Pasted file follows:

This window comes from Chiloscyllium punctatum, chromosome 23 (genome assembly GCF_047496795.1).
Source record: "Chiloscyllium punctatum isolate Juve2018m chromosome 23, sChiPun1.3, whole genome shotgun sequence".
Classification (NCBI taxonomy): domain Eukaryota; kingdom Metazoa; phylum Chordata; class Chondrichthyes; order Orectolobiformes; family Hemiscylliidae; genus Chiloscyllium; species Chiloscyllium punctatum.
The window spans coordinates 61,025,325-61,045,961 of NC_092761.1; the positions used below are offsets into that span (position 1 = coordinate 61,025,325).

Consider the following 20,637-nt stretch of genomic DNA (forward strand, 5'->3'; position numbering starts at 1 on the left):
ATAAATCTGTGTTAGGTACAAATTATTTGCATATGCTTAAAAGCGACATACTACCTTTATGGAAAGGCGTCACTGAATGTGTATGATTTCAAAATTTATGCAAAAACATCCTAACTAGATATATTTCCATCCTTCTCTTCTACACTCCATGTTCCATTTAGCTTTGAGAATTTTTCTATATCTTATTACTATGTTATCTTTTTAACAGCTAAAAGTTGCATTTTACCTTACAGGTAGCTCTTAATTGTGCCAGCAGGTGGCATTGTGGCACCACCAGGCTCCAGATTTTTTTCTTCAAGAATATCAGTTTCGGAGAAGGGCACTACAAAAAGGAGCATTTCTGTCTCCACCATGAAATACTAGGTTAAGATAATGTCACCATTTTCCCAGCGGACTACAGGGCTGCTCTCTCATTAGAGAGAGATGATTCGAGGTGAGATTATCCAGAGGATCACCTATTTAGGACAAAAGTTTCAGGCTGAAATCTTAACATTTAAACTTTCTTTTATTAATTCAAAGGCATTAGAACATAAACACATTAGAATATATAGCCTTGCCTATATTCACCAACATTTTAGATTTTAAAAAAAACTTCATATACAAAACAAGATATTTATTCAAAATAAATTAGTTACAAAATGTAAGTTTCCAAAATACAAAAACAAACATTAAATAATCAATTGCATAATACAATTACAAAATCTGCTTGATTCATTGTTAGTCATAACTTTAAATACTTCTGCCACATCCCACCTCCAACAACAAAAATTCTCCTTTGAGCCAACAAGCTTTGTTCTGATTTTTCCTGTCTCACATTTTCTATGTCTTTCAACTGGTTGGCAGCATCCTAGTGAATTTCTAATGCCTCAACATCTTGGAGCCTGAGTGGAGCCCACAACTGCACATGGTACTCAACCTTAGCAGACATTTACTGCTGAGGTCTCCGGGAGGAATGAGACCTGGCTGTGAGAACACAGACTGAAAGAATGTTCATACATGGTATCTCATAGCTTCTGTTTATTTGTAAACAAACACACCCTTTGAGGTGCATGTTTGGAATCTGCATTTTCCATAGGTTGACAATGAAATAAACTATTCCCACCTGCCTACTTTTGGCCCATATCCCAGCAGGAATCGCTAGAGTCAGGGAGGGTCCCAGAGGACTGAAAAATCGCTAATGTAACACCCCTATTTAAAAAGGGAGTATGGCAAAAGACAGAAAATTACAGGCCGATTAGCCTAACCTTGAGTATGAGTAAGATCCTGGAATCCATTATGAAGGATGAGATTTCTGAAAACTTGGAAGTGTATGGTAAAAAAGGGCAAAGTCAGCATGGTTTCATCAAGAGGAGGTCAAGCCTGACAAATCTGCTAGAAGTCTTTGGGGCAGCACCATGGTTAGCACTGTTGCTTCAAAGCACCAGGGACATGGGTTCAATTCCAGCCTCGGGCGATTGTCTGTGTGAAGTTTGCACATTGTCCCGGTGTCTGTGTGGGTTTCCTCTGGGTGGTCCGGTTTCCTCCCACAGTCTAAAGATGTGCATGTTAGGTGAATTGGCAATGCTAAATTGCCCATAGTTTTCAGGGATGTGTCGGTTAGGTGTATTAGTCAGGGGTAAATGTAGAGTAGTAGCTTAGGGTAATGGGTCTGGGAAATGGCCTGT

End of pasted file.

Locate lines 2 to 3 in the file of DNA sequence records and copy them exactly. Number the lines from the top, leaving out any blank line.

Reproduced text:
Source record: "Chiloscyllium punctatum isolate Juve2018m chromosome 23, sChiPun1.3, whole genome shotgun sequence".
Classification (NCBI taxonomy): domain Eukaryota; kingdom Metazoa; phylum Chordata; class Chondrichthyes; order Orectolobiformes; family Hemiscylliidae; genus Chiloscyllium; species Chiloscyllium punctatum.